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Intro to Trees of Indiana: Black Willow

The classic and trusted book "Fifty Common Trees of Indiana" by T.E. Shaw was published in 1956 as a user-friendly guide to local species.  Nearly 70 years later, the publication has been updated through a joint effort by the Purdue Department of Forestry and Natural Resources, Indiana 4-H, and the Indiana Department of Natural Resources, and reintroduced as "An Introduction to Trees of Indiana."

A printed copy of the full publication is available for purchase for $7 in the Purdue Extension Education Store. The field guide helps identify common Indiana woodlot trees.

Each week, the Intro to Trees of Indiana web series will offer a sneak peek at one species from the book,Line drawing of a black willow leaf paired with an ID That Tree video from Purdue Extension forester Lenny Farlee to help visualize each species as it stands in the woods. Threats to species health as well as also insight into the wood provided by the species, will be provided through additional resources as well as the Hardwoods of the Central Midwest exhibit of the Purdue Arboretum, if available. 

This week, we meet Black willow or Salix nigra. The black willow is one of several species of willow in Indiana, but it is the only tree-sized willow in the state.Black willow buds

This species has long, narrow leaves with short leaf stems, which are held alternately on slender, flexible twigs. Willows have a single scale covering the bud, which helps differentiate them from other species. The finely toothed leaves are medium green in the spring, changing to yellow-green in the fall.

The bark on young trees is smooth, but may be warty or feature some flaking. In old trees, the bark features prominent, light gray vertical flakes.  

Black willows, which grow 50 to 70 feet tall, prefer moist or wet soils and often are found growing along streams or in other wetland areas. This species can tolerate alkaline soil, clay soil, occasional flooding and road salt.

The natural range of the black willow is along the Gulf and Atlantic coastal plains northward into the central portion of the Great Lake states, southern Ontario and central Maine.Black willow wood panels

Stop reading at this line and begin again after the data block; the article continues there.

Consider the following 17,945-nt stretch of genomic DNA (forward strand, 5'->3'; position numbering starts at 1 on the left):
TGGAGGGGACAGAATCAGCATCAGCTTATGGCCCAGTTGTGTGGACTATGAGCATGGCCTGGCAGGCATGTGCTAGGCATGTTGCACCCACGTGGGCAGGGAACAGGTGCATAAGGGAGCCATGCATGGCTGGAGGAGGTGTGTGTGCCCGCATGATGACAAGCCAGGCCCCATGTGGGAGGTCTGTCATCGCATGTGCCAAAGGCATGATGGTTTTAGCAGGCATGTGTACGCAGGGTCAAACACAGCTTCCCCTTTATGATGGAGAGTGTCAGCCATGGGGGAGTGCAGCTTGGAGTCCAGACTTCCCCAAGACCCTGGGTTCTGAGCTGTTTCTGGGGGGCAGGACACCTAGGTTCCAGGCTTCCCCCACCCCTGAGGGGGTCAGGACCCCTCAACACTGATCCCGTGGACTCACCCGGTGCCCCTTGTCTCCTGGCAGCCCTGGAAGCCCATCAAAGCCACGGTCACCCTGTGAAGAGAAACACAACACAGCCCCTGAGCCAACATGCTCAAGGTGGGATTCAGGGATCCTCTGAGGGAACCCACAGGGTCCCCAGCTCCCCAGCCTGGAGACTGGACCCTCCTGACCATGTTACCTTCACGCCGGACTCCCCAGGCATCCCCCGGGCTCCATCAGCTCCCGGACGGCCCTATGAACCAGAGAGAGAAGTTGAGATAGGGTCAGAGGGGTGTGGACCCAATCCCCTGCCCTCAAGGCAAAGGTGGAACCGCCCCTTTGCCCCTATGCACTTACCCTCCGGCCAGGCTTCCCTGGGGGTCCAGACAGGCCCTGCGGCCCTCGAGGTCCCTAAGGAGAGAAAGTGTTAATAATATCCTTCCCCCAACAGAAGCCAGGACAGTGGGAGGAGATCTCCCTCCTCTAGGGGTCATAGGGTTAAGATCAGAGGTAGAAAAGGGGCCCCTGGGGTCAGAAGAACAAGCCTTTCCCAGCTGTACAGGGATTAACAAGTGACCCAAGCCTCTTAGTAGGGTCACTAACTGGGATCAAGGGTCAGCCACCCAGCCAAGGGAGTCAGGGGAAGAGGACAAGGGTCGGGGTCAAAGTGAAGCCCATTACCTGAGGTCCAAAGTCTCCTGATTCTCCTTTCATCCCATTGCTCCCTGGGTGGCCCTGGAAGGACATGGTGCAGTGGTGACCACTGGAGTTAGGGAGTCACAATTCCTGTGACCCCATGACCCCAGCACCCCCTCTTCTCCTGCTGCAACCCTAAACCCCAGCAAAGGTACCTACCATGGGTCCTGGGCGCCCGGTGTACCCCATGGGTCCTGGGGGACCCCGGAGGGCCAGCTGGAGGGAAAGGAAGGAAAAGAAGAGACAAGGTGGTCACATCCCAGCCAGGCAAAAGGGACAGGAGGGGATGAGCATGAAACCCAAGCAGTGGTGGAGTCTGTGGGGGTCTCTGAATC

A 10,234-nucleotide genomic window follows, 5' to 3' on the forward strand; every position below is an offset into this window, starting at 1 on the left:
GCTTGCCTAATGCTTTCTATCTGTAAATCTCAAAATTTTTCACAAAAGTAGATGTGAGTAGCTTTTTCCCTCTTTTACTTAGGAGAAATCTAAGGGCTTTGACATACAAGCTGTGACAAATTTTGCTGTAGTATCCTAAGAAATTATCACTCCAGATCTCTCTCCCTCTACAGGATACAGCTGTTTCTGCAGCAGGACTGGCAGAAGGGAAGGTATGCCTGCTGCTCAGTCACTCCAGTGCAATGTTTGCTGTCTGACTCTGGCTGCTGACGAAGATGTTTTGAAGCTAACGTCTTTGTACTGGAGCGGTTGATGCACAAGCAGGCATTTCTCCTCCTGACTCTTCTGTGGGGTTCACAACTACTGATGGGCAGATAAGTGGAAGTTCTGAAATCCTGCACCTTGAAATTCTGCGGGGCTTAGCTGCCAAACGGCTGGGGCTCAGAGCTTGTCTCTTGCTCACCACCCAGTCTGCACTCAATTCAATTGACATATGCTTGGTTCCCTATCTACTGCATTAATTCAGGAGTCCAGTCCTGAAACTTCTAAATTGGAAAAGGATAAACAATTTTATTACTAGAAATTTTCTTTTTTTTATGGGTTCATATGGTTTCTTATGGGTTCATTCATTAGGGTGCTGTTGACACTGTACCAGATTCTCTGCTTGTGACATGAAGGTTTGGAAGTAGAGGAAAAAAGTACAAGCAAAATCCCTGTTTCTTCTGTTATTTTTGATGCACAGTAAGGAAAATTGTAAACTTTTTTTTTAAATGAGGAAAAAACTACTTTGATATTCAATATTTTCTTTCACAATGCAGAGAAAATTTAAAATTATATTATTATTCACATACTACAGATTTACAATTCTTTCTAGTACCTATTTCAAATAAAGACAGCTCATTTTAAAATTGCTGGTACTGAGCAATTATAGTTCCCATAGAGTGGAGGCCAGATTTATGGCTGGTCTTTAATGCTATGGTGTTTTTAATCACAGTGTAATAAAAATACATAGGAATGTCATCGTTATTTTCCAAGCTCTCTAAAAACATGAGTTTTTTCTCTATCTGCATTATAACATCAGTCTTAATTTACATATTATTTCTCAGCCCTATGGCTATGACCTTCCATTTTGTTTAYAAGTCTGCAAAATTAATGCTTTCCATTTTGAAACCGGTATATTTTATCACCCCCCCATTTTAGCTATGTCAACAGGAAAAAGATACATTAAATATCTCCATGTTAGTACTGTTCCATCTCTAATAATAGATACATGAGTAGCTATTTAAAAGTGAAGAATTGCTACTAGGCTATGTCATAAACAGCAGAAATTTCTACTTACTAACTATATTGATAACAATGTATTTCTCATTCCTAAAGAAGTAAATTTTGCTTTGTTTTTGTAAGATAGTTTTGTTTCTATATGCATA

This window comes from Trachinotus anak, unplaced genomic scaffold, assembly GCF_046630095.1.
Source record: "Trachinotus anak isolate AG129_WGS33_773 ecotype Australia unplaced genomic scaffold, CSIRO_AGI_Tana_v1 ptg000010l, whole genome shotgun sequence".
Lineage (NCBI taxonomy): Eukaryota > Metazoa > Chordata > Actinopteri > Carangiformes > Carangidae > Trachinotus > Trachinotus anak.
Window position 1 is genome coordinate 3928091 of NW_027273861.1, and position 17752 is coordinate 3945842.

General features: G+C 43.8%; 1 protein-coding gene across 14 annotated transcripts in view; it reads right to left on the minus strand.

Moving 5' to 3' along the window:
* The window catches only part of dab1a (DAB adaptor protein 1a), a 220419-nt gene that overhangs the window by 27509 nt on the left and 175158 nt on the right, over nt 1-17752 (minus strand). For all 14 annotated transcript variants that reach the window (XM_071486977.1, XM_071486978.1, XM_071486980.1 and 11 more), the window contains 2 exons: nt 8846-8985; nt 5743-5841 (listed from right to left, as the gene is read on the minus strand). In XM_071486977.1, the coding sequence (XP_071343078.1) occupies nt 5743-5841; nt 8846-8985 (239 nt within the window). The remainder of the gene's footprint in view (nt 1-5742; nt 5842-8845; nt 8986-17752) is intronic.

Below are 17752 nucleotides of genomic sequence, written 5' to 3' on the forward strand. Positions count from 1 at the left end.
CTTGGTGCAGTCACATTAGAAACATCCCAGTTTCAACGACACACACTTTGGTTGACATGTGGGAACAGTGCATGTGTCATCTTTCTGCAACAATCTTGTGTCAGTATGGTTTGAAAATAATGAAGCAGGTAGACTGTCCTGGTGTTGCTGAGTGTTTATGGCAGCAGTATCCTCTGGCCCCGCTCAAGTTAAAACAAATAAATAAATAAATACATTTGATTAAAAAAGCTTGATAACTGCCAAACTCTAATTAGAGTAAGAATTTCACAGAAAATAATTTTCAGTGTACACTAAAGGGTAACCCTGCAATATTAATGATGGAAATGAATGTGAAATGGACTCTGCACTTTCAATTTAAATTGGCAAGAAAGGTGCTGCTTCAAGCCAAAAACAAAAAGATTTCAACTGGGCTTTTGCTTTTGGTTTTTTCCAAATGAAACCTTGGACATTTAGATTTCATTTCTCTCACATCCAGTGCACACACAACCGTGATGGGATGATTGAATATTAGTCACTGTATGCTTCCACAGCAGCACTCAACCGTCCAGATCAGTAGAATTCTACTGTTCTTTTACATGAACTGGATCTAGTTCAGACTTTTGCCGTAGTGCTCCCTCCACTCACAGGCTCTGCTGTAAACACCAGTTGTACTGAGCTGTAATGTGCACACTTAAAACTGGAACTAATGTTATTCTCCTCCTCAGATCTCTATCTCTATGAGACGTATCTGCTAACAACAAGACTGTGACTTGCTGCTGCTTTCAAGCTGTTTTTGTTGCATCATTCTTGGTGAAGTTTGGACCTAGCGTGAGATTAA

The Morton Arboretum warns that black willows have excessive sucker growth and may be highly susceptible to ice damage due to its weak wood and branch structure, requiring regular pruning. Its roots are also prone to invading sewer pipes and drainage systems.  Canker diseases also can affect this tree.

Wood from willow trees has a 12 percent moisture content and weighs in at 27.1 pounds per cubic foot, making it one of the lightest hardwoods.

It is commonly used to make cabinets, boxes, crates and caskets. It also can be used for pallets and crating that will not be carrying heavy loads. Willow branches can be used in basket weaving or furniture making due to their flexibility.

Other Resources:
ID That Tree: Black willow
Hardwoods of the Central Midwest: Black willow
Hardwood Lumber and Veneer Series: Black willow
Morton Arboretum: Black willow
Purdue Arboretum Explorer
The Woody Plant Seed Manual, U.S. Forest Service
Fifty Trees of the Midwest app for the iPhone, The Education Store
Native Trees of the Midwest, The Education Store
Shrubs and Woody Vines of Indiana and the Midwest, The Education Store
Investing in Indiana Woodlands, The Education Store
Forest Improvement Handbook, The Education Store
ID That Tree, Purdue Extension-Forestry & Natural Resources (FNR) YouTube playlist
Woodland Management Moment , Purdue Extension-FNR YouTube playlist

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